That's really what it comes down to -- the gold belts. Take them out of the equation, and the whole catchweight system becomes something that appeals to fighting pride. No one -- save the most hardened mixed martial artist -- would risk his reputation by changing weight to take on a dangerous opponent for nothing more than bragging rights. Catchweight fights are supposed to be battles for bragging rights, not dry runs for new weight classes. After all, it's easy to scream about how great a cruiserweight class would be based on the Wanderlei Silva-Franklin dustup at UFC 99, but no one seems to consider how severely it would bleed out the talent from the middleweight and light heavyweight divisions.
Creating three divisions with kiddie-pool depth does not seem like the kind of move the UFC can afford right now, and the price certainly is not worth keeping a handful of fighters pacified. This might seem heavy-handed to some, but sports do not collapse overnight. Soccer alone has experienced multiple renaissances stateside, only to burn out like a boy band. Each time, death came slowly, thanks to mismanagement during the brief window the sport had to take its place on the Mount Rushmore of American athletics.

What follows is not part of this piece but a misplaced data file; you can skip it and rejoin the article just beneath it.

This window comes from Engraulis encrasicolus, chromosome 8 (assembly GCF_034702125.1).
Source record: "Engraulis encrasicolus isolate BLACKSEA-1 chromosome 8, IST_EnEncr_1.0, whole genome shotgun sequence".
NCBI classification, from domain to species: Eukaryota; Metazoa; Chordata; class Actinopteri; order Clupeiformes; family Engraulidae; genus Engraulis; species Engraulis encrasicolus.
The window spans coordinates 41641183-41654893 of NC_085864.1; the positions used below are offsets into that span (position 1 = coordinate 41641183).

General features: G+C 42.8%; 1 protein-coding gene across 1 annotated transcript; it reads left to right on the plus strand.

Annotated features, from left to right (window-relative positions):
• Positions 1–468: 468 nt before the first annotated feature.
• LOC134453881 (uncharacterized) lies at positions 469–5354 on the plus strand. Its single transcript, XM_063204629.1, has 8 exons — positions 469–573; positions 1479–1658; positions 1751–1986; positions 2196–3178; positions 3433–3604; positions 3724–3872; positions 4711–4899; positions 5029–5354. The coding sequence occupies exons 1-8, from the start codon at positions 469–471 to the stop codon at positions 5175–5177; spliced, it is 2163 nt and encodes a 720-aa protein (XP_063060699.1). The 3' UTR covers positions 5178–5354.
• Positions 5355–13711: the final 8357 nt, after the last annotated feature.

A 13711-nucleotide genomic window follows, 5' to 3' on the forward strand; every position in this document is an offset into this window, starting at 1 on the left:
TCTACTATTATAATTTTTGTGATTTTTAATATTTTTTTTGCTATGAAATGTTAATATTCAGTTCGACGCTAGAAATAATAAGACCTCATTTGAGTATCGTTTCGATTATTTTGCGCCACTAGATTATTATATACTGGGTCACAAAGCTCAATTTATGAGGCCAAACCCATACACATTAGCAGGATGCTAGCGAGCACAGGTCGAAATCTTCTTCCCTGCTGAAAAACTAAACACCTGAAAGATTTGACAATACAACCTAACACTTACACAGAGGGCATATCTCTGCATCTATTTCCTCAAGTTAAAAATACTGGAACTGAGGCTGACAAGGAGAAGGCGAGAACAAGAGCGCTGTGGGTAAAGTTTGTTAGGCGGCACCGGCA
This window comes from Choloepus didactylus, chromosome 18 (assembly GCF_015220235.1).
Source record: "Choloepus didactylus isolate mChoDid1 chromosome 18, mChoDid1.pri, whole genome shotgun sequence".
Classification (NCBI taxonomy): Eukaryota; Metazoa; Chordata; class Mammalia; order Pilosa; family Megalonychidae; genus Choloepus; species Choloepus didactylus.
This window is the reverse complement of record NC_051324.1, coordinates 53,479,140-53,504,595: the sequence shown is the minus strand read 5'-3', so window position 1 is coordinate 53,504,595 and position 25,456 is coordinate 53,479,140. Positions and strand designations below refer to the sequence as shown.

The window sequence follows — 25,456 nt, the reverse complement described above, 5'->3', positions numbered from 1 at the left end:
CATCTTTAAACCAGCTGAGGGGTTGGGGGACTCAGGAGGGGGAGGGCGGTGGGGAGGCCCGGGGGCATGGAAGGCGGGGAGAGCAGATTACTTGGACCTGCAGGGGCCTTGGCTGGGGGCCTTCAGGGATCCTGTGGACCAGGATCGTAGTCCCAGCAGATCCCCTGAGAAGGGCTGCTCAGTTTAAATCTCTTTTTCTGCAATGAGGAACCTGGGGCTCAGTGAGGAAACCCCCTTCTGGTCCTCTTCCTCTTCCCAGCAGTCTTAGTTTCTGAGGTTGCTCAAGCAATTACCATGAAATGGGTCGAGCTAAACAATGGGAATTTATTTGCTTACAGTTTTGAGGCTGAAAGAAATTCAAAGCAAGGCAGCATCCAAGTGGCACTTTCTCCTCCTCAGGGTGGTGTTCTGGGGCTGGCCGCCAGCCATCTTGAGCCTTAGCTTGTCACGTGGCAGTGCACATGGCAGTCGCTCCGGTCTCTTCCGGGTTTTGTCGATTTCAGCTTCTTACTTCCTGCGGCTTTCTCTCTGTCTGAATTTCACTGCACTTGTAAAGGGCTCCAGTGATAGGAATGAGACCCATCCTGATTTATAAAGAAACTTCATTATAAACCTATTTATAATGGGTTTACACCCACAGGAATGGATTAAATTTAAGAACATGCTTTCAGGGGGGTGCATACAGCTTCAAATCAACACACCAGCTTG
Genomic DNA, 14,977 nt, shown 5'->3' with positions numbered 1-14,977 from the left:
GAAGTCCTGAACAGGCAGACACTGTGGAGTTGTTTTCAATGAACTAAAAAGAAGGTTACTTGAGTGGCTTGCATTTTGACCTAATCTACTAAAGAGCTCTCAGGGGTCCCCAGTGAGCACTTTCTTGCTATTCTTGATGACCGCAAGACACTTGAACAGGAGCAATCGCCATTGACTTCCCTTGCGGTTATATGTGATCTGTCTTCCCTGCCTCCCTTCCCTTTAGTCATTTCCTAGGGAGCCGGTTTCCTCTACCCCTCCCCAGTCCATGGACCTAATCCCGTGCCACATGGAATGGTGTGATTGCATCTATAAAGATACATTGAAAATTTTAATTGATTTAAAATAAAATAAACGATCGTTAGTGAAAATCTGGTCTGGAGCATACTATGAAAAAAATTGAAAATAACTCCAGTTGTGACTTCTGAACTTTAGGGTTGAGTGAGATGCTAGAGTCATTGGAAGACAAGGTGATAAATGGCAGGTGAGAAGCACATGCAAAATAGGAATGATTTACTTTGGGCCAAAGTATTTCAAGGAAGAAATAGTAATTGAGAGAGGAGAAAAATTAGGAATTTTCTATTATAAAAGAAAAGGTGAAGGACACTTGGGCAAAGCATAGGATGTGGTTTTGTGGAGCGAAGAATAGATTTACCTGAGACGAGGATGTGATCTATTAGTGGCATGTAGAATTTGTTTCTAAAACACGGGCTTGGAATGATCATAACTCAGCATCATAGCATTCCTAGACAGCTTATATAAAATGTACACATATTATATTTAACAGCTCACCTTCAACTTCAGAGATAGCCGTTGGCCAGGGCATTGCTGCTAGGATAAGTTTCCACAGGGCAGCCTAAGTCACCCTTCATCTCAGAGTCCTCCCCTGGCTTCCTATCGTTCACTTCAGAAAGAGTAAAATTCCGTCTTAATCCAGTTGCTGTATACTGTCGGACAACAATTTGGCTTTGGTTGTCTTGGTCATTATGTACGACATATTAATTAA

MMA, in general, and the UFC, in particular, have a similar opportunity right now, and costly mistakes are not something the sport can readily absorb like the NFL or NBA. A few wrong turns could lead us back to where we're watching shows held in Louisiana convention centers every six months. Nothing drives that image home quite like the end of the Kakutougi boom in Japan; a country that was once the hotbed of MMA has become a financial black hole for anyone trying to establish a foothold on that side of the Pacific, thanks to mismanagement so profound that it would make an economist's ears bleed.
If you honestly do not think the same could happen here, have fun watching Rome burn while you play your fiddle.
Tomas Rios is a contributor to Sherdog.com.